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Electromagnetic Field (EMF) Impacts on Elasmobranch (shark, rays, and skates) and American Lobster Movement and Migration from Direct Current Cables

Study Status: 
Project Description: 

In 2014, The University of Rhode Island and key partners were contracted by the Bureau of Ocean Energy Management (BOEM)to conduct a two-year study entitled "Electromagnetic Field (EMF) Impacts on Elasmobranch (sharks, rays, and skates) and American Lobster Movement and Migration from Direct Current Cables." The BOEM-URI project had five major components:

  1. A synthesis of existing information published subsequent to the report entitled " Effects of EMFs from Undersea Power Cables on Elasmobranchs and Other Marine Species" (Normandeau et al., 2011) for BOEM on EMF and the potential effects on marine species;
  2. Field surveys to characterize the EMF from two high voltage direct current (HVDC) cables; the Cross Sound Cable (CSC) and the Neptune Cable;
  3. A computer model to predict the EMF generated by HVDC cables and a comparison of EMF model predictions with EMF field measurements for validation and to determine if the model could be extrapolated to higher capacity cables that are likely to be installed in the future;
  4. A statistically robust field experiment that would detect potential effects of EMF from HVDC cables on the movements of marine species (American lobster, Homarus americanus and Little skate, Leucoraja erinacea) of concern; and
  5. An integration, interpretation and evaluation of the multidisciplinary findings.
Funding Source: 

Prepared under BOEM Contract M14PC00009

Project Aims: 

A comprehensive literature review was conducted as part of the BOEM-URI project, in order to synthesize the knowledge gained since the Normandeau, et al., (2011) report. This review revealed that the understanding of EMF and interactions with marine organisms had improved; however, significant gaps remained in the knowledge base.


Following the literature review, the goals of the URI-BOEM project were to address key knowledge gaps by collecting data on subsea cable EMF emissions for validating models, and to provide the context for assessing whether there were effects of EMF from HVDC cables on the sensitive species of interest.

Project Progress: 


Key Findings: 
  1. The EMF associated with HVDC cables was specifically measured in situ by the sensitive SEMLA device, which highlighted the presence of unexpected AC components in the EMF emissions for both the CSC and Neptune Cable. DC and AC magnetic fields extended out to 5 and 10m from either side of the cables respectively, whereas the AC electric fields extended out to 100mfrom either side of the cable. On the other hand, the AC fields of the HVAC sea2shore cable were generally ten-fold lower than model predictions.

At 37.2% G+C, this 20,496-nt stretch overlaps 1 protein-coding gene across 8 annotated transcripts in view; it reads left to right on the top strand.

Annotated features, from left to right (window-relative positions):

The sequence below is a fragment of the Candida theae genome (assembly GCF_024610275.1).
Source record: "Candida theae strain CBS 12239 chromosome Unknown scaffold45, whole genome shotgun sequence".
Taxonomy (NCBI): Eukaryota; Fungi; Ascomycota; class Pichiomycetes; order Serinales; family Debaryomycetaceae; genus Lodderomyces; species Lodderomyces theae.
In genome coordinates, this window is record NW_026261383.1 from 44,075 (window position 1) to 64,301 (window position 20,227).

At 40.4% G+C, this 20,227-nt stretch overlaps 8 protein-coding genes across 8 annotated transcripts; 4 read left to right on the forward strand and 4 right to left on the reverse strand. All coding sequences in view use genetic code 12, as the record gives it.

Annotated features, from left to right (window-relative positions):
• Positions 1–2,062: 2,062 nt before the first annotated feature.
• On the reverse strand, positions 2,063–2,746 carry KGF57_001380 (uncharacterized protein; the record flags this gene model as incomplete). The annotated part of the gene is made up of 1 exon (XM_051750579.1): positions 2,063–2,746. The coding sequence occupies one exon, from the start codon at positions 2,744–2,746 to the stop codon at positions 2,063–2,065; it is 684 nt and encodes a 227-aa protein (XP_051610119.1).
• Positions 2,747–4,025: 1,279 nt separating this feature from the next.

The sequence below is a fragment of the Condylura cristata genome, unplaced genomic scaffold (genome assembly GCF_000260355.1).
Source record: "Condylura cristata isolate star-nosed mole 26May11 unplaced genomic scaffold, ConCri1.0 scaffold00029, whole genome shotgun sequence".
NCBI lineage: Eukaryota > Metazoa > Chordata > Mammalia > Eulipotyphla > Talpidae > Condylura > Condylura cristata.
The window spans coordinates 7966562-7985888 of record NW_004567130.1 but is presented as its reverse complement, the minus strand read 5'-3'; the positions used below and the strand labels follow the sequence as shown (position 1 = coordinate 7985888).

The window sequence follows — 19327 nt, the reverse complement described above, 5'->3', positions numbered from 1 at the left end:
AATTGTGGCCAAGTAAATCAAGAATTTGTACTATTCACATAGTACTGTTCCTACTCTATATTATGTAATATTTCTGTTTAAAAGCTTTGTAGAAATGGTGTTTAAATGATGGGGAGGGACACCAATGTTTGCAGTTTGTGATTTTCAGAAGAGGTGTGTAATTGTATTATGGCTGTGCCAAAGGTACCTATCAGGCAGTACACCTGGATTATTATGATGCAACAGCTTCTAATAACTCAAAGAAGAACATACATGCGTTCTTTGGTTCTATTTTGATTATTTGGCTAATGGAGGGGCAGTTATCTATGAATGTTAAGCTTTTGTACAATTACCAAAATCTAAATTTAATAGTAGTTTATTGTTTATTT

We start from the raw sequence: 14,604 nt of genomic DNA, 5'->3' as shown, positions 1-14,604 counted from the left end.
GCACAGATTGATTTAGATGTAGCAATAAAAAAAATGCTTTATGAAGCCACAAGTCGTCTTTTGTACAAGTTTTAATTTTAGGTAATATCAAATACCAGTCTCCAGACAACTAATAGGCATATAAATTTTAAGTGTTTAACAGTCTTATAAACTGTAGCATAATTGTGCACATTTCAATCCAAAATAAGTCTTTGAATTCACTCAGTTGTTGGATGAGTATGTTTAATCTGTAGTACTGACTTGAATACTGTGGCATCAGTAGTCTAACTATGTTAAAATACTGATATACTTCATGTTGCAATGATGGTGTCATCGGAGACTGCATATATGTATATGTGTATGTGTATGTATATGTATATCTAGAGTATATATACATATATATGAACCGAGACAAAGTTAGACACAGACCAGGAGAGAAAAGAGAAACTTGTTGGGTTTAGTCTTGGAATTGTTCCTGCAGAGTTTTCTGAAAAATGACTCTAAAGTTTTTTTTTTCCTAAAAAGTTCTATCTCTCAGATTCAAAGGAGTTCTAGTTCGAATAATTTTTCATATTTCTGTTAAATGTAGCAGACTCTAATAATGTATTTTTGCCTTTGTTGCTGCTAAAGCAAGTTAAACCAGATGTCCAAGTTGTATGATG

2. The COMSOL model provided good estimates of the magnitude and shape of DC fields from HVDC cables, and is scalable to higher capacity cables.
  3. The novel acoustic telemetry approach worked well to track movements of marine animals with much higher accuracy (<5cmfor beacon tag) and frequency (<3 second interval) of recorded positions than previous studies which were limited to an accuracy of <1m and frequency of <3minutes.
  4. The field-deployed animal enclosures and acoustic telemetry method developed and fully tested in this study successfully allowed the collection of in situ, high frequency three-dimensional positional data on individual animals at both an experimental treatment enclosure on the power cable and an enclosure at a control site for reference.
  5. Homarus americanus (the American lobster) exhibited a statistically significant but subtle change in behavioral activity when exposed to the EMF of the HVDC cable, which operated at a constant power of 330MW (1175Amps). At the treatment enclosure (B), lobsters were on average closer to the seabed and exhibited a higher proportion of changes in the direction of travel (termed large turns), when second in the sequence, compared to the control enclosure (A). They also made more use of the central space of the treatment enclosure (B) compared to the control (A).
  6. Leucoraja erinacea (the Little skate) exhibited a strong behavioral response to the EMF from the CSC. The cable was powered for 62.4% of the study and most frequently transmitted electrical current at 16 Amps (at 0MW, 37.5% of time), 345 Amps (100MW, 28.6%) and 1175 Amps (330MW, 15.2%). In comparison to the control enclosure (A), the skates at the treatment enclosure (B) traveled further but at a slower speed, closer to the seabed and with an increased proportion of large turns which suggested an increase in exploratory activity and/or area restricted foraging behavior. The increased distance traveled and increased proportion of large turns was associated with the zone of high EMF (>52.5μT, i.e. above the Earth’s magnetic field) where they were more frequently recorded and spent more time.
  7. For both species, the behavioral changes have biological relevance in terms of how the animals will move around and be distributed in a cable EMF zone. The EMF associated with the CSC did not constitute a barrier to movements across the cable for either lobsters or skates.
Related Publications: 

Hutchison, Z.; Sigray, P.; He, H.; Gill, A.; King, J.; Gibson, C. (2018). Electromagnetic Field (EMF) Impacts on Elasmobranch (shark, rays, and skates) and American Lobster Movement and Migration from Direct Current Cables. Report by University of Rhode Island, Cranfield University, and FOI (Swedish Defence Research Agency). pp 254.

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